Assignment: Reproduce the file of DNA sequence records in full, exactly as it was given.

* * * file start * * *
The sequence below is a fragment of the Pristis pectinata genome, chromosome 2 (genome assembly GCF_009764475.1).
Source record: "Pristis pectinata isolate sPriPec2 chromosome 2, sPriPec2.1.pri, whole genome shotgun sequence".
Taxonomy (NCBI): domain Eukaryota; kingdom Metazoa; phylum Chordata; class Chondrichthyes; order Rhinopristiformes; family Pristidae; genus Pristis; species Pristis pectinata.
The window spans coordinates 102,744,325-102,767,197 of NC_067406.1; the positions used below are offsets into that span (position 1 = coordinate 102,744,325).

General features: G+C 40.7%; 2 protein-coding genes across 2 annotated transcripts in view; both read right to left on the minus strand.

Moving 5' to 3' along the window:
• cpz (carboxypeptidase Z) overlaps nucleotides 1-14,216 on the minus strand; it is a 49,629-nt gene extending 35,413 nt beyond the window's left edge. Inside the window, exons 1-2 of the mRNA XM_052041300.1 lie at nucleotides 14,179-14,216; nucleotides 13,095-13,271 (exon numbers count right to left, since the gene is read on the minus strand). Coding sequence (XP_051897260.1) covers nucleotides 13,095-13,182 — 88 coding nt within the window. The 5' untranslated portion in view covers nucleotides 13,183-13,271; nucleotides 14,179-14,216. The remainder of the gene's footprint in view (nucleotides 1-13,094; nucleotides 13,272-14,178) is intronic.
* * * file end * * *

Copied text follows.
The sequence below is a fragment of the Pristis pectinata genome, chromosome 2 (genome assembly GCF_009764475.1).
Source record: "Pristis pectinata isolate sPriPec2 chromosome 2, sPriPec2.1.pri, whole genome shotgun sequence".
Taxonomy (NCBI): domain Eukaryota; kingdom Metazoa; phylum Chordata; class Chondrichthyes; order Rhinopristiformes; family Pristidae; genus Pristis; species Pristis pectinata.
The window spans coordinates 102,744,325-102,767,197 of NC_067406.1; the positions used below are offsets into that span (position 1 = coordinate 102,744,325).

General features: G+C 40.7%; 2 protein-coding genes across 2 annotated transcripts in view; both read right to left on the minus strand.

Moving 5' to 3' along the window:
• cpz (carboxypeptidase Z) overlaps nucleotides 1-14,216 on the minus strand; it is a 49,629-nt gene extending 35,413 nt beyond the window's left edge. Inside the window, exons 1-2 of the mRNA XM_052041300.1 lie at nucleotides 14,179-14,216; nucleotides 13,095-13,271 (exon numbers count right to left, since the gene is read on the minus strand). Coding sequence (XP_051897260.1) covers nucleotides 13,095-13,182 — 88 coding nt within the window. The 5' untranslated portion in view covers nucleotides 13,183-13,271; nucleotides 14,179-14,216. The remainder of the gene's footprint in view (nucleotides 1-13,094; nucleotides 13,272-14,178) is intronic.